Our Spaceflight Heritage: Venus Express begins a journey – to hell
The Venus Express spacecraft was launched atop a Soyuz-Fregat rocket on Nov. 8, 2005 from the Baikonur Cosmodrome in Kazakhstan. The Fregat upper stage was fired twice. The first ignition moved Venus Express onto a sub-orbital trajectory – and started a mission that eventually see the craft in polar orbit above Venus – providing scientists with a deeper understanding – about the threat of climate change.
The second ignition of the Fregat upper stage set the spacecraft on its way – and into interplanetary flight. Venus Express would go on to discover that Venus has been volcanically active for three million years, signifying that it might still be geologically alive.
Venus Express was designed to study the chemistry between Venus’ atmosphere and its surface. It will also study the interactions between the atmosphere and the interplanetary environment, more specifically the solar wind, to better understand the evolution of the hellish world.
The European Space Agency (ESA) has labelled Venus Express as a “virtual twin” of the agency’s Mars Express spacecraft. The body of the spacecraft, is a honeycomb aluminum box measuring about five feet wide. When its solar arrays are extended, it measure about 26-feet across, which are capable of generating 1100 watts of power.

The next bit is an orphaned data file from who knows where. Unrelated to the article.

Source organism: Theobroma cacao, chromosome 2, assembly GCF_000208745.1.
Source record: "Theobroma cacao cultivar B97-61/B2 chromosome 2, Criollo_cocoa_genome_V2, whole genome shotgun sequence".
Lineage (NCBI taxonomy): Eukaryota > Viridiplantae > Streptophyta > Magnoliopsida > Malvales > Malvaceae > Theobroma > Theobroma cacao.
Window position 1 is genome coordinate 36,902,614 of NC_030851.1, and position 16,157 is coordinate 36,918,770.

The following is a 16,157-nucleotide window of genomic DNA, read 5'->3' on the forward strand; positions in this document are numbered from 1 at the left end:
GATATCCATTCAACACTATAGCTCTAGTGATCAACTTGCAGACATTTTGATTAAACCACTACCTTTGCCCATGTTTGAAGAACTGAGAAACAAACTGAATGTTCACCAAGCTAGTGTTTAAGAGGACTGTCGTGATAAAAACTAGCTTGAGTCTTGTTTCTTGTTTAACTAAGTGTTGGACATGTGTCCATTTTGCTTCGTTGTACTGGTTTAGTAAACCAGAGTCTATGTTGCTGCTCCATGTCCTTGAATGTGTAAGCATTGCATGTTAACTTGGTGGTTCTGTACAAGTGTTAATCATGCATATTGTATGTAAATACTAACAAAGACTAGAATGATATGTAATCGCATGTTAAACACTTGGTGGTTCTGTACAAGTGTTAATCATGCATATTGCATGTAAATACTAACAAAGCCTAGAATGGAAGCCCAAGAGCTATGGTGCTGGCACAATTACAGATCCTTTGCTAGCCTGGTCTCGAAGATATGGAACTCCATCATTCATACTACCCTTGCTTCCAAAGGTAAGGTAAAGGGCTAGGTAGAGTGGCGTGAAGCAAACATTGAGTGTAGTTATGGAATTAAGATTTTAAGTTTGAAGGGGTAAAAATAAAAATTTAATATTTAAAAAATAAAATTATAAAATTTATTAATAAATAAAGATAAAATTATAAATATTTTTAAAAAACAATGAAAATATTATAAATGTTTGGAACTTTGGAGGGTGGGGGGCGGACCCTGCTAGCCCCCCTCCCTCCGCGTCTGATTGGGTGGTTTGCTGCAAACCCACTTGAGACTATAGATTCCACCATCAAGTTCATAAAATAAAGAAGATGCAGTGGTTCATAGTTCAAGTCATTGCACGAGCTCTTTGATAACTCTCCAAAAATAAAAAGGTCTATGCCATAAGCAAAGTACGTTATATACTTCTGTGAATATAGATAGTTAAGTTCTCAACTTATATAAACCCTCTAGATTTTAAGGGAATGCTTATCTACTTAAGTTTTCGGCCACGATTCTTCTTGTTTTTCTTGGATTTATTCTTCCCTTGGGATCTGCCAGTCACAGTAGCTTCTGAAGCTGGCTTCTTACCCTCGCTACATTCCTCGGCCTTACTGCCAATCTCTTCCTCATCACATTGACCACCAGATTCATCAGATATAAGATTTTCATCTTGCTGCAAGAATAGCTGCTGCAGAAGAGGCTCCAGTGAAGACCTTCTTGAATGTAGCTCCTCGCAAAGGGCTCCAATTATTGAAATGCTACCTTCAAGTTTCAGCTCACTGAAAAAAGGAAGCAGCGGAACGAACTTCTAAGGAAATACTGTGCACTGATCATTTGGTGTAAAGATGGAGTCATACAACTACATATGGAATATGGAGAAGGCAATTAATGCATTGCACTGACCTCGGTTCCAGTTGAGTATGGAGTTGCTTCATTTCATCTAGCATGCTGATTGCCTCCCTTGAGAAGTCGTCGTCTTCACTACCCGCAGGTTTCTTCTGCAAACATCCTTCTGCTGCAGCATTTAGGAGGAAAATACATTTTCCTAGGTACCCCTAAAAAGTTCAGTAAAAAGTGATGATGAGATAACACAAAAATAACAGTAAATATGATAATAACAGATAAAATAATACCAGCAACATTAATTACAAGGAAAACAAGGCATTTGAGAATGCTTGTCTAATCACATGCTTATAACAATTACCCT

The heating of a spacecraft is four times greater at Venus than for one orbiting Mars. Venus Express is coated in 23 layers of insulation called MLI, or “multi-layer insulation.” The MLI on Venus Express is gold instead of black because it provides a way for the spacecraft to reflect radiation and stay cool compared to Mars Express which is designed to keep warm.
After a 153 day journey, Venus Express successfully arrived at Venus on April 11, 2006.
At a distance of almost 94 million miles (151 million km) from Earth, Venus Express entered into orbit over Venus on May 7, 2006.
There are several instruments attached to the “bus” of Venus Express including a camera that monitors the planet called the VMC, which takes photos of Venus in the visible, ultraviolet, and near infrared spectrums. Based off of the High Resolution Stereo Camera (HRSC) from Mars Express and the Optical, Spectroscopic and Intrared Remote Imaging System (OSIRIS) of Rosetta, the Venus Monitoring Camera also maps the surface brightness, studies the distribution of unknown ultraviolet events in the Venusian clouds.
The Analyzer of Space Plasma and Energetic Atoms (ASPERA) investigates the interaction between the solar wind and the Venusian atmosphere. It will also determine the impact of plasma processes on the atmosphere, global distribution of plasma, and neutral gas, study energetic natural atoms, and analyze other aspect of the environment. Planetary Fourier Spectrometer (PFS);
Visible/Ultraviolet/Near-infrared Mapping Spectrometer (VIRTIS) is an image spectrometer that observes near ultraviolet, visible, and infrared parts of the electromagnetic spectrum. It was analyze the layers of the atmosphere, surface temperature, and their interaction.
Venus Express Magnetometer (MAG) is designed to measure the strength of Venus’s magnetic field and direction of it.